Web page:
EU court upholds curbs on bee-killing pesticide

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A top European Union court on Thursday upheld the ban on three insecticides blamed for killing off bee populations, dismissing cases brought by chemicals giants Bayer and Syngenta. [Alexandros Michailidis]

A top European Union court upheld on Thursday (17 May) the ban on three insecticides blamed for killing off bee populations, dismissing cases brought by chemicals giants Bayer and Syngenta.

“The General Court confirms the validity of the restrictions introduced at  EU level in 2013 against the insecticides clothianidin, thiamethoxam and imidacloprid because of the risks those substances pose to bees,” a court statement said.

“Given the existence of new studies (…) the Commission was fully entitled to find that it was appropriate to review the approval of the substances in question,” it specified.

Bees help pollinate 90 percent of the world’s major crops, but in recent years have been dying off from “colony collapse disorder,” a mysterious scourge blamed partly on pesticides.

The three pesticides are based on the chemical structure of nicotine and attack the nervous systems of insect pests.

Past studies have found neonicotinoids can cause bees to become disorientated such that they cannot find their way back to the hive, and lower their resistance to disease.

Fears have been growing globally in recent years over the health of bees. Pesticides have been blamed as a cause of colony collapse disorder along with mites, pesticides, virus and fungus, or some combination of these factors.

Vytenis Andriukaitis, EU Commissioner for Health and Food Safety, twitted that he welcomed the decision of the European Court of Justice.

The crop industry said they respect the verdict of the court.

“We respect the verdict of the Court in all cases, even if we find it particularly unfortunate that in 2 of the 3 cases the Court decided to dismiss. There may be a cognitive ease to blaming pesticides for affecting bee health, but experts, including the Commission itself, have acknowledged that it can be influenced by multiple and complex factors,” Graeme Taylor from the European Crop Protection Association (ECPA) told Euractiv.

“We will continue our efforts as an industry to strengthen biodiversity and ensure honey bees and other pollinators can continue to play a vital role in agriculture,” he said.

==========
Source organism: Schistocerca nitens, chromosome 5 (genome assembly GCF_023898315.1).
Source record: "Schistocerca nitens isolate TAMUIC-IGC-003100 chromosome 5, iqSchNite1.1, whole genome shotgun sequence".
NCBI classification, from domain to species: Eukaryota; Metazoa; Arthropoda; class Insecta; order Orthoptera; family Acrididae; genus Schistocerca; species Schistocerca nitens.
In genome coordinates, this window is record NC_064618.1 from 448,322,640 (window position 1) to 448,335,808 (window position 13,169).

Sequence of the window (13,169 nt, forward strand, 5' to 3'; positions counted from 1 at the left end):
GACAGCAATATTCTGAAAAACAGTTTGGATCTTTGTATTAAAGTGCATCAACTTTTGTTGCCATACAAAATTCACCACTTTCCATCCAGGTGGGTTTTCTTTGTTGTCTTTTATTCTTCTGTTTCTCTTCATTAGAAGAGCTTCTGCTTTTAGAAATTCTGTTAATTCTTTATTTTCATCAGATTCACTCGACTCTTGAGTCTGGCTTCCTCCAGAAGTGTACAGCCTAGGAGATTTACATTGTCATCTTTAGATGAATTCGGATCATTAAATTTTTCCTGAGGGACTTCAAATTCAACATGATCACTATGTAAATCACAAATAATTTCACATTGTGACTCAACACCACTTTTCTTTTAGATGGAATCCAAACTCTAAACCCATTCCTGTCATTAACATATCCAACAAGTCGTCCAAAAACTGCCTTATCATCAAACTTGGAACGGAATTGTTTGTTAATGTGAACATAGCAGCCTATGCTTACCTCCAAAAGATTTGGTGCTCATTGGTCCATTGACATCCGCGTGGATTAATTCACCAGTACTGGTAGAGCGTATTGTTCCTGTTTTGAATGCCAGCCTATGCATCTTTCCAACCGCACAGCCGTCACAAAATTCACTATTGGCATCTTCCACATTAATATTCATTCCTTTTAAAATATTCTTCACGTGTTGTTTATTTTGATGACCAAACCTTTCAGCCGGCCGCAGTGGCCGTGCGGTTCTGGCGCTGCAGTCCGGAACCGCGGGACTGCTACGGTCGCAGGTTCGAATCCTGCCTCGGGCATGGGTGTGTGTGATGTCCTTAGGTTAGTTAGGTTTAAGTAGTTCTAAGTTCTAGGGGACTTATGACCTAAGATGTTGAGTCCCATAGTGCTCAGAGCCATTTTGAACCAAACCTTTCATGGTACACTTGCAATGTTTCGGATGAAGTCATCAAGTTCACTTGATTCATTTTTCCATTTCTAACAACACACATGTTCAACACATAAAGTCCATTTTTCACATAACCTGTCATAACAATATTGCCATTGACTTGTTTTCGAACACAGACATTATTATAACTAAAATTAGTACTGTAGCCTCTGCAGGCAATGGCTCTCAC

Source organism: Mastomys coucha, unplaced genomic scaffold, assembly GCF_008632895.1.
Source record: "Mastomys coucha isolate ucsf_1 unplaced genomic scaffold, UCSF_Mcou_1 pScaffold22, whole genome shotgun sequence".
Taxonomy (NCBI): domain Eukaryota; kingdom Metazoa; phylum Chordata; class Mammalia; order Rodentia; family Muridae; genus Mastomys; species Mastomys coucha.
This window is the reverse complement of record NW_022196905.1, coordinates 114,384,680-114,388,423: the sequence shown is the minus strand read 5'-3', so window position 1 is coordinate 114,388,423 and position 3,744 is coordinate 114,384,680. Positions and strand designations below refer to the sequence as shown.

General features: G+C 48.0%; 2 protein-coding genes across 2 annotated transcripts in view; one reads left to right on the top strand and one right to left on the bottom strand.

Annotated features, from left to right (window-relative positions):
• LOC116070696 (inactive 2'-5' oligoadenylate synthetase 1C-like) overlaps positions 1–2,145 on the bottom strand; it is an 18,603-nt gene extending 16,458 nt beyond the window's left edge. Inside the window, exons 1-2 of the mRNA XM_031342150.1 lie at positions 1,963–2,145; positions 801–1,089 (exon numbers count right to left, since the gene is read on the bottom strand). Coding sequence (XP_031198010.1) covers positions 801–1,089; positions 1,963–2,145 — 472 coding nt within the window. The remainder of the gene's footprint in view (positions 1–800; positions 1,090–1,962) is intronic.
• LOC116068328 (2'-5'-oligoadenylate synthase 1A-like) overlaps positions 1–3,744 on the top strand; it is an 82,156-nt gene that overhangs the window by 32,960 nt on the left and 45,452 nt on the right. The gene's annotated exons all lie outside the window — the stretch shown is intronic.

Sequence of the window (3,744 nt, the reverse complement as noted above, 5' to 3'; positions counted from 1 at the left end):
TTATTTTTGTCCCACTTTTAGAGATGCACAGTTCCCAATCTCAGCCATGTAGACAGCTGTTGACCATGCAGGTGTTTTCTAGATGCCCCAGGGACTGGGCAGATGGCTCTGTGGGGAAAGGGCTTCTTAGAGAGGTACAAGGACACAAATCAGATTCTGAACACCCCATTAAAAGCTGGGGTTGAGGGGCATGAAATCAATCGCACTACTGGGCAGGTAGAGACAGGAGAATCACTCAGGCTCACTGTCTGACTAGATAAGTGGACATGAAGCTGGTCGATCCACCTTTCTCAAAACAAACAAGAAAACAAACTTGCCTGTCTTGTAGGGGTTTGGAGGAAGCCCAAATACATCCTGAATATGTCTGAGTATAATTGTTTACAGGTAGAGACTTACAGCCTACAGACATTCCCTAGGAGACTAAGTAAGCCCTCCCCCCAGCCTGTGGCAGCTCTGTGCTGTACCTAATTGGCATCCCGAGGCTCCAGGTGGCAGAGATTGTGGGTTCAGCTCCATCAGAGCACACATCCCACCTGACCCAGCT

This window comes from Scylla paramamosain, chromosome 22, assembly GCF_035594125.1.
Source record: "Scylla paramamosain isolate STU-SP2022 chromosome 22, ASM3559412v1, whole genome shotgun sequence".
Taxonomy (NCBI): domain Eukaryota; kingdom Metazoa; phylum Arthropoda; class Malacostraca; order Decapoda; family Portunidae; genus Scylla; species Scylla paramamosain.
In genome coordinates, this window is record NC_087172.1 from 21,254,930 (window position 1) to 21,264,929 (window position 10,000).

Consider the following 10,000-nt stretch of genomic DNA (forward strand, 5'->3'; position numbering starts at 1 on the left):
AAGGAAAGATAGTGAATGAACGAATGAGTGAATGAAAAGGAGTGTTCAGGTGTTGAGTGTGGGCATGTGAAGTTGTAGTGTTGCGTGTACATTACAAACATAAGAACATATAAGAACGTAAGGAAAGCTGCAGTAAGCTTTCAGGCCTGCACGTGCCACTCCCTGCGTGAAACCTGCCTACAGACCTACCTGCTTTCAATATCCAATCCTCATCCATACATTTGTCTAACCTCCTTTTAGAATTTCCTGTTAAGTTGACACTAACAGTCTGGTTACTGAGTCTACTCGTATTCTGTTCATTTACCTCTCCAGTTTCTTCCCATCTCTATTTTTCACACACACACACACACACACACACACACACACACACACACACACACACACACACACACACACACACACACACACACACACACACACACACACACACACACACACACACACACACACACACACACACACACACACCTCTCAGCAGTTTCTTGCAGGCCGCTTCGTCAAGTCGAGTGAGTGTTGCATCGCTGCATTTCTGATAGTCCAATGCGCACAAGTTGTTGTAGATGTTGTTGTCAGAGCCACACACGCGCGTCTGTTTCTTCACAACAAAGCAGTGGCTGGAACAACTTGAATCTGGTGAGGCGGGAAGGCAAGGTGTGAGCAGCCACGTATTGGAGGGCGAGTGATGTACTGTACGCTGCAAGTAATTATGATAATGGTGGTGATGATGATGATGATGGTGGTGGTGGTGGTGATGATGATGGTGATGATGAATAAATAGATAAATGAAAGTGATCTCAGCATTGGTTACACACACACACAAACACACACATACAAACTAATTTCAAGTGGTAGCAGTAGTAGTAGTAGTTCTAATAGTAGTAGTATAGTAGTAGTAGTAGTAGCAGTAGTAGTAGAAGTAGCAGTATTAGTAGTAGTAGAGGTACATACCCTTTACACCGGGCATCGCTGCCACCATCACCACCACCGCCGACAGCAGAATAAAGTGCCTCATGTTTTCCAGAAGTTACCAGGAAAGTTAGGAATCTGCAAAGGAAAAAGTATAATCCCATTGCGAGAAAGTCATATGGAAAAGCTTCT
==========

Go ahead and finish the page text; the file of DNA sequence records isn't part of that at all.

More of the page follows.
Greenpeace EU food policy adviser Franziska Achterberg said the ruling “sets the EU’s priorities straight – its primary duty is to protect people and nature, not company profit margins”.

“It’s an indictment against corporate bullying that should spur the Commission to act on other dangerous pesticides without fear of being challenged in court,” she said in a statement.

The European Commission decided on 27 April to impose a complete ban on neonicotinoids, after managing to achieve the necessary qualified majority among EU member states.

18 member states, including France, Germany, Italy and the UK, have endorsed a Commission proposal to further restrict the use of three active substances used in pesticides (Bayer’s imidacloprid and clothianidin, and Syngenta’s thiamethoxam).

The countries that voted against were Hungary, Romania, Denmark and the Czech Republic, EURACTIV was informed.

Plight of the bees hits unaware businesses

Declining numbers of bees, butterflies and midges could leave companies facing the prospect of reduced crop quality and a shortage of raw materials. A United Nations-backed study found that most businesses surveyed were unsure of what action to take.

The Commission’s proposal was based on a scientific assessment by the European Food Safety Authority (EFSA), which recently re-confirmed that neonicotinoids pose a risk to bees.

In an assessment published on 28 February, the EU food safety watchdog re-assessed data from 2013 of the three neonicotinoids, clothianidin, imidacloprid and thiamethoxam.

Its main conclusion was that most uses of neonicotinoid pesticides represent a risk to wild bees and honeybees.

“There is variability in the conclusions, due to factors such as the bee species, the intended use of the pesticide and the route of exposure. Some low risks have been identified, but overall the risk to the three types of bees we have assessed is confirmed,” said Jose Tarazona, head of EFSA’s Pesticides Unit.

Commenting on the risks found in the report, an EFSA spokesperson told EURACTIV at the time of the new assessment’s release that bees could be exposed to neonicotinoids in multiple ways, depending on the use of the pesticide.

“The conclusions on risk reported in the reviews varied according to factors such as the bee species, the intended use of the pesticide and the route of exposure (residues in bee pollen and nectar; dust drift during the sowing/application of the treated seeds; and water consumption),” the EFSA official said.

“However, taken as a whole, the conclusions confirm that neonicotinoids pose a risk to bees.”

Neonicotinoids threaten bees, EU food safety watchdog re-confirms

Neonicotinoid pesticides put at risk wild bees and honeybees, crucial for pollination and reproduction of many plants, according to new assessments published on 28 February by the European Food Safety Authority (EFSA).

 

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